I came across this paper partly because it cites a paper I co-authored on Roseate Tern conservation many, many years ago. And the Roseate Tern is a species very close to my heart (see Fighting for Birds Chapter 3, In the pink – roseate terns). It’s a fascinating study which unlocks some of the facts that we pondered over and wondered about back in the late 1980s.
Roseate Terns go to the seas of West Africa in our winter and they, like many other terns, were trapped there by coastal human communities. Although Roseate Terns are rare terns, and therefore make up a small proportion of all the terns along the coast (Sandwich, Common and Black in particular, but other species too) they seemed to be particularly vulnerable to trapping and it probably was the case that this trapping was a factor in the decline of the species on its European breeding grounds.
By the way, the trapping was less subsistence trapping for food and more commonly little boys at a loose end.
But most of the ringing recoveries of Roseate Terns in West Africa, and indeed most of the sightings in Ghana were in the early part of the ‘winter’ – October-December – with a dearth of records after Christmas. This made sense because it coincided with the main season of the coastal fishery which depended on small fish that were just the species that the terns fed upon, and this further made sense because there was an upwelling current at around that time of year which brought nutrients to the upper waters of the sea and caused a bloom of plankton and a rise in fish numbers. But where did the terns go after Christmas?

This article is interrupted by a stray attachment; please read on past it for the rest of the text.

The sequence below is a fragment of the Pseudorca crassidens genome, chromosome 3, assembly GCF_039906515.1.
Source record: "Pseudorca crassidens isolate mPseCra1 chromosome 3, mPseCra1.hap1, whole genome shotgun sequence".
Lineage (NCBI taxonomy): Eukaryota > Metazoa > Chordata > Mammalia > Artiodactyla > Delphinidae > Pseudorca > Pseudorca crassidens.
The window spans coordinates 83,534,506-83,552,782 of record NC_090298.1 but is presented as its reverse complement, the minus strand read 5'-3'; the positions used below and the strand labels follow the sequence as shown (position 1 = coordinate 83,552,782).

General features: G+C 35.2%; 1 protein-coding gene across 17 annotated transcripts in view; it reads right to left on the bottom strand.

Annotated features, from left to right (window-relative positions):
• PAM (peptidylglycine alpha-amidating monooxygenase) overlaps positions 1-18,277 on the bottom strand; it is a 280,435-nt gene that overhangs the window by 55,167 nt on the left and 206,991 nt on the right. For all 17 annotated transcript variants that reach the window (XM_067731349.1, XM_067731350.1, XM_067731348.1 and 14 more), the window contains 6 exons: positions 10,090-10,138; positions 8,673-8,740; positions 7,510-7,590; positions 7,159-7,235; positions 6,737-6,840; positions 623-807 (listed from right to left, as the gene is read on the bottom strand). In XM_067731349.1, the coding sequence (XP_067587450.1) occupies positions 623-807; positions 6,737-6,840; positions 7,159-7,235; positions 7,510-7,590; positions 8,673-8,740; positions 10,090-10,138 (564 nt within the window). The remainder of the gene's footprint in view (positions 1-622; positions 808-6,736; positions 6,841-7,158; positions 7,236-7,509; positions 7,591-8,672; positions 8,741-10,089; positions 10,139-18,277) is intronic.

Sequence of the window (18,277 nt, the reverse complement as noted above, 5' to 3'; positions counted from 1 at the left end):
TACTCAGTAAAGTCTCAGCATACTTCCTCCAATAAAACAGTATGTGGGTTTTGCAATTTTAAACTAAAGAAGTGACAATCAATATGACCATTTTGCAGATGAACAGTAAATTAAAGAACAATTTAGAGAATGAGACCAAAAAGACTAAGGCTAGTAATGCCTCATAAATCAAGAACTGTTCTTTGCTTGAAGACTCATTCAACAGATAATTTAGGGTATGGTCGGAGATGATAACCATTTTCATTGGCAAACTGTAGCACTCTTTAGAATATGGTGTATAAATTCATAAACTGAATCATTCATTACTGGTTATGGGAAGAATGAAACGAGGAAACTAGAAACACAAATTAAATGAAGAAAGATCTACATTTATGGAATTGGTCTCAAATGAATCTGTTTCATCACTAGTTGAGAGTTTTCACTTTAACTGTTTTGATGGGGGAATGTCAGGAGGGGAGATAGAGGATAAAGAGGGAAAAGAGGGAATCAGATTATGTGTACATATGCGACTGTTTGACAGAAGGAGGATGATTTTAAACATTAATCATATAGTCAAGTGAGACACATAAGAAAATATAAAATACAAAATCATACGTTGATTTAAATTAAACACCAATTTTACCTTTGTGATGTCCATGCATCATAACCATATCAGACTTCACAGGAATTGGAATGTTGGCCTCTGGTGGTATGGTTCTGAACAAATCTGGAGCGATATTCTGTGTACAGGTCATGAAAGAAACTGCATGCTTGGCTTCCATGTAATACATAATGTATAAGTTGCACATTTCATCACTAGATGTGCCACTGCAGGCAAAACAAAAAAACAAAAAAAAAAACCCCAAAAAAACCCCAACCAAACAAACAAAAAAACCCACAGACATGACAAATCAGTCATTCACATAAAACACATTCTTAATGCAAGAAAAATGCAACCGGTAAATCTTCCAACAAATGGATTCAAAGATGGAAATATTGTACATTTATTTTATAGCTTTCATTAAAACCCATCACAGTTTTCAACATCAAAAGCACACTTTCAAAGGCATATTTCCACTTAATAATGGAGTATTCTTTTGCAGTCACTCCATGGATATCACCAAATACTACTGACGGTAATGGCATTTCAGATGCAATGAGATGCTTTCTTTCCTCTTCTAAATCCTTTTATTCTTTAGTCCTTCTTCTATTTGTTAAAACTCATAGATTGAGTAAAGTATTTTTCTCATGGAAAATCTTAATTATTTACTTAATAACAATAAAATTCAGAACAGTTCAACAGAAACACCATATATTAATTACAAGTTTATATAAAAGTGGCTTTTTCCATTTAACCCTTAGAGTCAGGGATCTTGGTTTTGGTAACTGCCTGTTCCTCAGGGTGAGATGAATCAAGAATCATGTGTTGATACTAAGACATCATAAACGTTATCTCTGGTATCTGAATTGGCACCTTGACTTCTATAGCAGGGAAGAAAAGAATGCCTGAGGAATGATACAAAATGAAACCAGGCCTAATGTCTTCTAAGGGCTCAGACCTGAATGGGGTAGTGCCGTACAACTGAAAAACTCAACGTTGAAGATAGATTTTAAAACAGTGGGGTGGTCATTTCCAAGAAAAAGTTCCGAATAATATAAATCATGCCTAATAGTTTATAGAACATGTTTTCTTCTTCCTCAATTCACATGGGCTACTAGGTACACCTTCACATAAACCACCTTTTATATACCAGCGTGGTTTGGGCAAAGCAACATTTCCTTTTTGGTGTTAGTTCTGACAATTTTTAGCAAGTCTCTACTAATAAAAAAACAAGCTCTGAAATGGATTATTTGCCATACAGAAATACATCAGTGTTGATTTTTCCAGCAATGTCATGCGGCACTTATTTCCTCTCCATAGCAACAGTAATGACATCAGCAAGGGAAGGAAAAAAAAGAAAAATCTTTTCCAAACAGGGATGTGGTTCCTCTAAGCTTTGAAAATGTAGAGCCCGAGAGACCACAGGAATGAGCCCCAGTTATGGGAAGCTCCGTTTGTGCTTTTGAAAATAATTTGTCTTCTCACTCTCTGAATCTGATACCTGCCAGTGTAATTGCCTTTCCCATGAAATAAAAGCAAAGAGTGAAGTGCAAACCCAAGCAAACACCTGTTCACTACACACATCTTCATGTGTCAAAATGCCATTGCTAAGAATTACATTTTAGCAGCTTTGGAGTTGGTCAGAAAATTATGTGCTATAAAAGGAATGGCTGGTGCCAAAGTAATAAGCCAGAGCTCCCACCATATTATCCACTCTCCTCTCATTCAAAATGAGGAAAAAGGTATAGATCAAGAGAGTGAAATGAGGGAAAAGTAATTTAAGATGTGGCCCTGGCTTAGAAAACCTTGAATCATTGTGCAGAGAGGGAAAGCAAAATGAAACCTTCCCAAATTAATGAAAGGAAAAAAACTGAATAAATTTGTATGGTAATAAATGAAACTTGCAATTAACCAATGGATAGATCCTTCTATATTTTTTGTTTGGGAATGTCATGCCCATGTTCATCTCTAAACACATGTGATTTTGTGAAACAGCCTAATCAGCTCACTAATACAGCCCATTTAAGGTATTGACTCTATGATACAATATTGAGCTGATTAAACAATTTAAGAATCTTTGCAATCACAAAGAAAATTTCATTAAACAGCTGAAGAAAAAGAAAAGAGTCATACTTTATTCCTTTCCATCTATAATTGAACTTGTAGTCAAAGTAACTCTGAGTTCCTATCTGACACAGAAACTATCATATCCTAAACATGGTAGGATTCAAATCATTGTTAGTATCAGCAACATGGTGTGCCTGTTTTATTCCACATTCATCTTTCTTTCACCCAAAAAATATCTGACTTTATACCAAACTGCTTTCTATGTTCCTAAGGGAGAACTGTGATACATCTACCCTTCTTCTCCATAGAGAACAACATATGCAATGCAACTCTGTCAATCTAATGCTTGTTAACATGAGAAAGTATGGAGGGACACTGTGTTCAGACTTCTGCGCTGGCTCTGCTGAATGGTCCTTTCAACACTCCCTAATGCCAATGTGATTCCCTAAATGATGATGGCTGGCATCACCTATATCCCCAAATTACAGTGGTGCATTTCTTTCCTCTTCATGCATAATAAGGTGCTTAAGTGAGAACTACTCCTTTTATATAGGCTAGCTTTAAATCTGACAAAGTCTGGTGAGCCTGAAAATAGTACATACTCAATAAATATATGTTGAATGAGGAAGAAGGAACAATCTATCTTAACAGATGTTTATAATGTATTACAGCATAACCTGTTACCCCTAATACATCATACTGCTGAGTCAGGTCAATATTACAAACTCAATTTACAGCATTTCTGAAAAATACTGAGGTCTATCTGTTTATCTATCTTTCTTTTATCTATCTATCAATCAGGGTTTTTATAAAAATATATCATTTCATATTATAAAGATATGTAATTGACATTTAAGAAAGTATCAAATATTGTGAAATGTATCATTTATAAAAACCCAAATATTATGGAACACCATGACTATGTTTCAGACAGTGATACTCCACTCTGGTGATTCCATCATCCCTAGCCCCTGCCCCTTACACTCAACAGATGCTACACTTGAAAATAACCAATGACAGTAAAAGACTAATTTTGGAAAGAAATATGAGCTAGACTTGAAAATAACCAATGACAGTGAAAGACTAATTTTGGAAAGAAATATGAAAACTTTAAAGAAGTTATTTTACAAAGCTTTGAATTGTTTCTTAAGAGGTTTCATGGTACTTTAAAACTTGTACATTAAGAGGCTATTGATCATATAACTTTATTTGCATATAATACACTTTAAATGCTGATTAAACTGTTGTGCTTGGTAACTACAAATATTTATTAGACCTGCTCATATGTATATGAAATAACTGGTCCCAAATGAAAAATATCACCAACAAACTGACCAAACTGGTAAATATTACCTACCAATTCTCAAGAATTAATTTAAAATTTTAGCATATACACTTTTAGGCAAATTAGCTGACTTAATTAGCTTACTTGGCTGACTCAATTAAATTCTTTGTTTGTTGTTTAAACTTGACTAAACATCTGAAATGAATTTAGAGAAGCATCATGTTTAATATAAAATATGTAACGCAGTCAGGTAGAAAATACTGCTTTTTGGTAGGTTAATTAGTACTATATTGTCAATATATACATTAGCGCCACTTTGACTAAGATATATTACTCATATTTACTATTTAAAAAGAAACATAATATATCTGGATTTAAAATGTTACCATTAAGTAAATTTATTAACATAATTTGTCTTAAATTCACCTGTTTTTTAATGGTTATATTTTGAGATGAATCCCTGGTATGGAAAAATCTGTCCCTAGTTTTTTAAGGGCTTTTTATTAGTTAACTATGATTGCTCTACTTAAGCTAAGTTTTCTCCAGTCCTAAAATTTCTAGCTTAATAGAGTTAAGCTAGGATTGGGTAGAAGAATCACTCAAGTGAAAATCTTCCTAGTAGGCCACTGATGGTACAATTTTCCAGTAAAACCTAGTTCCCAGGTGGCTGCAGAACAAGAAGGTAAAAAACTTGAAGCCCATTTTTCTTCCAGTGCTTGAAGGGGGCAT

This study used geolocators, put on Roseate Terns at two colonies I know well, Rockabill in Ireland and Coquet Island in Northumberland (I always try to glimpse it if on a London-Edinburgh train). Geolocators record where the bird is (daily at least) but have to be retrieved from the bird for their information to be accessed – they collect loads of data but don’t transmit it (so you need a species that survives and can fairly reliably be recaptured).
This paper confiirms that Roseate Terns go to where we thought they went (unsurprising – I, and others, have seen them there!) but it reveals loads of information. Where do the terns go after Christmas or in late autumn? It seems that some start moving back along the West African coast towards us but many stay in the same places. The results show that a lot of the time is spent far offshore – certainly way out of sight of land, and so the large flocks of terns I’ve seen on salt flats west of Accra, and at places all along the coast of Ghana, are only a small part of a much larger population. It’s facinating and I’ll spend more time looking at the paper.
As with all migratory species, there is a need to ensure the protection of food supplies and habitat throughout the annual range if the species is going to prosper.
But this is yet another in a long line of studies using geolocators which demonstrate how much valuable information can be collected through their use. Is it the end of ringing? Certainly not. Have we passed peak ringing? Quite possibly.